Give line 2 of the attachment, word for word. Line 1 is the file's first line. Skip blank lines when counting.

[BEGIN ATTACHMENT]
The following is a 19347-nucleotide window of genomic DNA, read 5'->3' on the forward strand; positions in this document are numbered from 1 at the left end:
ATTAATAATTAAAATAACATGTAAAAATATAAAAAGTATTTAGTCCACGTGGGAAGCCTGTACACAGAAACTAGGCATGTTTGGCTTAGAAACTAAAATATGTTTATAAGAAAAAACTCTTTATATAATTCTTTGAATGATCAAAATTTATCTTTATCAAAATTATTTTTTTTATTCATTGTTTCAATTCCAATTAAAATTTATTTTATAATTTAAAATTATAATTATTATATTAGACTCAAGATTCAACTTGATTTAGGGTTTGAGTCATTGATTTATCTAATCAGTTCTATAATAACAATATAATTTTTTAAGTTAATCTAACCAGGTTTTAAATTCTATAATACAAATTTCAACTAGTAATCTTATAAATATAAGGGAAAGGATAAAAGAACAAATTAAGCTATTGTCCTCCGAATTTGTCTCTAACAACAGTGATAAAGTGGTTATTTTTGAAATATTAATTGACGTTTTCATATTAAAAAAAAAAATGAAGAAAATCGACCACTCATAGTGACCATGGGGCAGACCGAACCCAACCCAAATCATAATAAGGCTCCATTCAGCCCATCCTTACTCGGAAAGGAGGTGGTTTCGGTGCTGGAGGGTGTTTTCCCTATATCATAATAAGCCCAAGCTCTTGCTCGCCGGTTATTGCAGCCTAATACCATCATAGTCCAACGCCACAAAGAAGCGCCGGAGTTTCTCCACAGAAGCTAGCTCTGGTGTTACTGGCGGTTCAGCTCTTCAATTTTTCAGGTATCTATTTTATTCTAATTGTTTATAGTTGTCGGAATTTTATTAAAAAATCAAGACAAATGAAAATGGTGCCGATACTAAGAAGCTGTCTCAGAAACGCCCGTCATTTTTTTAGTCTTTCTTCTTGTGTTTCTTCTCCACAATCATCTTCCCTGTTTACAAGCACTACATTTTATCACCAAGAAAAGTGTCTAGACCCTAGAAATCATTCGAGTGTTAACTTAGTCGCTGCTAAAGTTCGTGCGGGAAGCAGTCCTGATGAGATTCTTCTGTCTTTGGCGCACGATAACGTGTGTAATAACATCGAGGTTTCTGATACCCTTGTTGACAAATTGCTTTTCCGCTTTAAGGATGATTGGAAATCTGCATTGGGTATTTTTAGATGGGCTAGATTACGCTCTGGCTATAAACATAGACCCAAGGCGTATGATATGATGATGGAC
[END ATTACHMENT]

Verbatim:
ATTAATAATTAAAATAACATGTAAAAATATAAAAAGTATTTAGTCCACGTGGGAAGCCTGTACACAGAAACTAGGCATGTTTGGCTTAGAAACTAAAATATGTTTATAAGAAAAAACTCTTTATATAATTCTTTGAATGATCAAAATTTATCTTTATCAAAATTATTTTTTTTATTCATTGTTTCAATTCCAATTAAAATTTATTTTATAATTTAAAATTATAATTATTATATTAGACTCAAGATTCAACTTGATTTAGGGTTTGAGTCATTGATTTATCTAATCAGTTCTATAATAACAATATAATTTTTTAAGTTAATCTAACCAGGTTTTAAATTCTATAATACAAATTTCAACTAGTAATCTTATAAATATAAGGGAAAGGATAAAAGAACAAATTAAGCTATTGTCCTCCGAATTTGTCTCTAACAACAGTGATAAAGTGGTTATTTTTGAAATATTAATTGACGTTTTCATATTAAAAAAAAAAATGAAGAAAATCGACCACTCATAGTGACCATGGGGCAGACCGAACCCAACCCAAATCATAATAAGGCTCCATTCAGCCCATCCTTACTCGGAAAGGAGGTGGTTTCGGTGCTGGAGGGTGTTTTCCCTATATCATAATAAGCCCAAGCTCTTGCTCGCCGGTTATTGCAGCCTAATACCATCATAGTCCAACGCCACAAAGAAGCGCCGGAGTTTCTCCACAGAAGCTAGCTCTGGTGTTACTGGCGGTTCAGCTCTTCAATTTTTCAGGTATCTATTTTATTCTAATTGTTTATAGTTGTCGGAATTTTATTAAAAAATCAAGACAAATGAAAATGGTGCCGATACTAAGAAGCTGTCTCAGAAACGCCCGTCATTTTTTTAGTCTTTCTTCTTGTGTTTCTTCTCCACAATCATCTTCCCTGTTTACAAGCACTACATTTTATCACCAAGAAAAGTGTCTAGACCCTAGAAATCATTCGAGTGTTAACTTAGTCGCTGCTAAAGTTCGTGCGGGAAGCAGTCCTGATGAGATTCTTCTGTCTTTGGCGCACGATAACGTGTGTAATAACATCGAGGTTTCTGATACCCTTGTTGACAAATTGCTTTTCCGCTTTAAGGATGATTGGAAATCTGCATTGGGTATTTTTAGATGGGCTAGATTACGCTCTGGCTATAAACATAGACCCAAGGCGTATGATATGATGATGGAC